Lawrence Municipal Airport
Improvements to the Lawrence Municipal Airport
Concerns are rising in the city's aviation community that a proposed 900-acre business park near the Lawrence Municipal Airport could hinder the city's ability to attract millions in federal aviation grants.
"We could leave $20 million to $30 million on the table if we don't do this right," said Nelson Krueger, a Lawrence resident and professional pilot who has used the Lawrence airport for the last 40 years.
Krueger and others are concerned that the new business park - designed to attract what developers hope will be 10,000 jobs over a 25-year period - could encroach on areas the Federal Aviation Administration believes must be development-free in case an aircraft has problems during takeoff or landing.
But Anthony Santaularia - a member of the Lawrence-based development group that has laid out a 25-year plan to develop the areas south, east and west of the airport - said he wants to comply with FAA recommendations.
"We're not going to put the airport in any jeopardy at all," Santaularia said. "We think the airport is a great asset. We're dedicated to work with the FAA and to work with the city to improve the airport."
Rick Bryant, chairman of the city's Aviation Advisory Board, said his group is particularly watching development plans for about 12 acres of farmland northeast of a photography studio at U.S. Highway 24-40 and North Seventh Street.
That property is at the end of one of the airport's major runways. The FAA considers it an important open space to allow troubled aircraft to land or take off. The property is included in a 140-acre annexation request that developers submitted to the Lawrence-Douglas County Planning Department.
Santaularia said although a previous plan once showed buildings in that area, the project has been revised to keep that area free of development - other than to allow two streets and some limited parking.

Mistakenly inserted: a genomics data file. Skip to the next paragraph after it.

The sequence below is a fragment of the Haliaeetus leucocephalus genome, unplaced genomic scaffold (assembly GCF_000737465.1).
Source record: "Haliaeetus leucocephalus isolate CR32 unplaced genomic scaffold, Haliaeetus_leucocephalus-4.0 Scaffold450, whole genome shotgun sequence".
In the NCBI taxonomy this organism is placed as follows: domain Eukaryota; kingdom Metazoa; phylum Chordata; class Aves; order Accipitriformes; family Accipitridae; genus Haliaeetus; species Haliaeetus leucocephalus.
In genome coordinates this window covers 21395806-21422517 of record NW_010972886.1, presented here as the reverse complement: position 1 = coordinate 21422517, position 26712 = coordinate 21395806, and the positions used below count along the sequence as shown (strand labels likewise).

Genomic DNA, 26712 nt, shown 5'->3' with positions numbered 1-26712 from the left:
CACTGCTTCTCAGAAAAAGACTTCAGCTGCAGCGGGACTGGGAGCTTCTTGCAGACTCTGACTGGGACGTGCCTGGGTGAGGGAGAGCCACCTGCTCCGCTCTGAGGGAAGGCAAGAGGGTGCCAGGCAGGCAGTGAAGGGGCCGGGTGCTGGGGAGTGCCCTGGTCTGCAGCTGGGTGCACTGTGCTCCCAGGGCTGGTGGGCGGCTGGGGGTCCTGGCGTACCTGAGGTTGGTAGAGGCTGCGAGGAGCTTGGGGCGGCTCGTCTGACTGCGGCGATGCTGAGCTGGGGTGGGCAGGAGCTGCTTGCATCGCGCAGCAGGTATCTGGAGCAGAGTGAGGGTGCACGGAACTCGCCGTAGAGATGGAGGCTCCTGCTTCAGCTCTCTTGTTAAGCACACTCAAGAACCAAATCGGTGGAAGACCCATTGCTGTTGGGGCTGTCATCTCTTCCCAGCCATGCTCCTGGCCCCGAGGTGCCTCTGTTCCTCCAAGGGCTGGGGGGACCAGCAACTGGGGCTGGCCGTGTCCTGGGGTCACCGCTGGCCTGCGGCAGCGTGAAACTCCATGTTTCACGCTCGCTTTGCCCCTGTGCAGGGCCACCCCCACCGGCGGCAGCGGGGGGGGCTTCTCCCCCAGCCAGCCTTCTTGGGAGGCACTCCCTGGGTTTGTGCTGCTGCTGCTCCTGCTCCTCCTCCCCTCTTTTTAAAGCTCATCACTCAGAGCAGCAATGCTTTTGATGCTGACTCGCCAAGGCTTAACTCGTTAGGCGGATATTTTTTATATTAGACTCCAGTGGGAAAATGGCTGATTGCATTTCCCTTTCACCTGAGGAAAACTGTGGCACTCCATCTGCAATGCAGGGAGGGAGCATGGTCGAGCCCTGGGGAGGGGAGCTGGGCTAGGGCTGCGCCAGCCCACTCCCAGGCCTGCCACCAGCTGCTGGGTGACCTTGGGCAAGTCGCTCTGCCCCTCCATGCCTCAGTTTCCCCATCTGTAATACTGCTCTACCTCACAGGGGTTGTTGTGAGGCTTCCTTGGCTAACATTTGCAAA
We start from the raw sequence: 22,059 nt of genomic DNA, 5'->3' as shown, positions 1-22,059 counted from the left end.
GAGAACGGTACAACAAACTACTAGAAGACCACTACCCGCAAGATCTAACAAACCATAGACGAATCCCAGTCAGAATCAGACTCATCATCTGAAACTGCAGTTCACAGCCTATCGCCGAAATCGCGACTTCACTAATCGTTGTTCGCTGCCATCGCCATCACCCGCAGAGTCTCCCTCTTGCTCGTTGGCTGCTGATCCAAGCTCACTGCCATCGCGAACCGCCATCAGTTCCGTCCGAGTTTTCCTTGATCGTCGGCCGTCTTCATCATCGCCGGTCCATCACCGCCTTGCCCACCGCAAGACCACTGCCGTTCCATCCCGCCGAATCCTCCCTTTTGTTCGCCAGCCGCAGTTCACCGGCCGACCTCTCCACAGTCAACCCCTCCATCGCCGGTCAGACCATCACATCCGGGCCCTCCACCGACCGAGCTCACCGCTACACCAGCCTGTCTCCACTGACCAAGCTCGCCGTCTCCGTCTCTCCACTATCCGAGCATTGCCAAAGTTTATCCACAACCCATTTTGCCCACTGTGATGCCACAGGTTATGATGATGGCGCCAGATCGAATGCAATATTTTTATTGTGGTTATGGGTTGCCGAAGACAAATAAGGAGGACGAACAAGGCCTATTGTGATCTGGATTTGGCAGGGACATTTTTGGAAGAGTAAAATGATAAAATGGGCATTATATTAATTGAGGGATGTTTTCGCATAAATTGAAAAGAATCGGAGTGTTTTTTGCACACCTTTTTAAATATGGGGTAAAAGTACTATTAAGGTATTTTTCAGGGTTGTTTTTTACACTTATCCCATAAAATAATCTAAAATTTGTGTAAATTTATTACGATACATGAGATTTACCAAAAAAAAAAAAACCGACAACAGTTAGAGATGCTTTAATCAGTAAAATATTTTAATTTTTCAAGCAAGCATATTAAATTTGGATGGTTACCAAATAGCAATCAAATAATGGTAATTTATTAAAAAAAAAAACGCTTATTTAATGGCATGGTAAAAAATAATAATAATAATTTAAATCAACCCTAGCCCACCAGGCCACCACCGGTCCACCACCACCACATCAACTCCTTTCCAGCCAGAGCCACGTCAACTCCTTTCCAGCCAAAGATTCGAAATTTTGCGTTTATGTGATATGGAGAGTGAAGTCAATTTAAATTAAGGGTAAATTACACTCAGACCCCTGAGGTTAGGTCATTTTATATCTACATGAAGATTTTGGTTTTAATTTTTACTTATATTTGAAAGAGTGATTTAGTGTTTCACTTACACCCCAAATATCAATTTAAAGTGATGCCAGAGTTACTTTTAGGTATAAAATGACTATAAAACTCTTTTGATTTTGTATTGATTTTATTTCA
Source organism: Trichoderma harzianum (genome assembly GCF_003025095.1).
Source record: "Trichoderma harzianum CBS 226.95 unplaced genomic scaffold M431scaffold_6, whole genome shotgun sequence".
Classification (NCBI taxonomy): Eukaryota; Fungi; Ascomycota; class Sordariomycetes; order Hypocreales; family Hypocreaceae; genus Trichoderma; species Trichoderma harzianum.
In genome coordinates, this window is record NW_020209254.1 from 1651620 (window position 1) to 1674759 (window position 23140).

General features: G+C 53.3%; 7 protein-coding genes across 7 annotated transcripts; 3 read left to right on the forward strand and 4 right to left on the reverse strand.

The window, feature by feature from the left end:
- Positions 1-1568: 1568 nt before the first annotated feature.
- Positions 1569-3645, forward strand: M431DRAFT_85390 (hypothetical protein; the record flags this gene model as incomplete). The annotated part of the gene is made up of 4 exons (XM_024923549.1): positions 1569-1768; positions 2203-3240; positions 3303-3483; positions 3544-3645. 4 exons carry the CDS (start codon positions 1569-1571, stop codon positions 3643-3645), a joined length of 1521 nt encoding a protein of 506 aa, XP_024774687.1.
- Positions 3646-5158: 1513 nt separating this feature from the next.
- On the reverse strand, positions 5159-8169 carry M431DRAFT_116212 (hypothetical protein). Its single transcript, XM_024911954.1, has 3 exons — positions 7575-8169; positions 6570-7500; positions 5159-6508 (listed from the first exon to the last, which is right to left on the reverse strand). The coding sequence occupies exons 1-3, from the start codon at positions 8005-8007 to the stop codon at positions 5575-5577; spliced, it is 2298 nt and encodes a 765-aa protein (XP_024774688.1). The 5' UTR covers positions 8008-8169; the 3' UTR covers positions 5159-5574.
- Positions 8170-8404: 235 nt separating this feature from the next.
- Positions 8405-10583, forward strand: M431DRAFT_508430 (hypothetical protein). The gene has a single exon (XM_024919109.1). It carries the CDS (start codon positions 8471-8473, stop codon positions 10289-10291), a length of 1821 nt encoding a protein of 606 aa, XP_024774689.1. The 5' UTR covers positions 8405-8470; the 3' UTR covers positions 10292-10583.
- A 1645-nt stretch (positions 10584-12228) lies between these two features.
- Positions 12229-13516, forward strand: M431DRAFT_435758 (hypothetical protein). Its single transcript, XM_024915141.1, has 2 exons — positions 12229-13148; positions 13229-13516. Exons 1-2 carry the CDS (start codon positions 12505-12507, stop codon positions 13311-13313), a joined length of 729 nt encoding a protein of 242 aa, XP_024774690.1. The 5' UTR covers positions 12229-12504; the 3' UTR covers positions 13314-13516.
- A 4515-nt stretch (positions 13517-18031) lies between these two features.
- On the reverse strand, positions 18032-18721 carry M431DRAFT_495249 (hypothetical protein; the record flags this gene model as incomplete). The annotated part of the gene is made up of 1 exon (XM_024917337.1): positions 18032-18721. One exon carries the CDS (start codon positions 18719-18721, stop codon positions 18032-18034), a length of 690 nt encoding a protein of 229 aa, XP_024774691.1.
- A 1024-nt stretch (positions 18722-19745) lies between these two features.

Bryant said the change in plans was welcome - both he and Krueger say they support the general idea of a business park near the airport - but he wants to do more checking with the FAA to determine whether the streets and parking would be an issue.
"I know from a pure aviation standpoint, we would prefer to see nothing in that area so there is no gray area for the FAA to have to interpret," Bryant said.
Attempts to reach the FAA regulator who is working with the Lawrence airport were unsuccessful.
The FAA cannot stop the city from allowing development in the area, but the FAA can refuse to fund future aviation grants to the city.
That, Bryant said, would be a major loss to the airport. In the last eight years, the city has received about $7 million in FAA grants to extend runways that allow larger business jets to use the airport. The funding also has been used to add safety equipment and instrumentation at the airport.
Bryant said FAA grants figure prominently in expansion plans at the airport. He said in the next five years, airport leaders would like to build a 400-foot runway extension that would allow for small commuter and charter jets to use the airport.
Airport leaders have no plans to create a regional commuter service, Bryant said, but instead want to be able to accommodate larger charter planes - especially for Big 12 athletic teams - that would like to fly directly to Lawrence.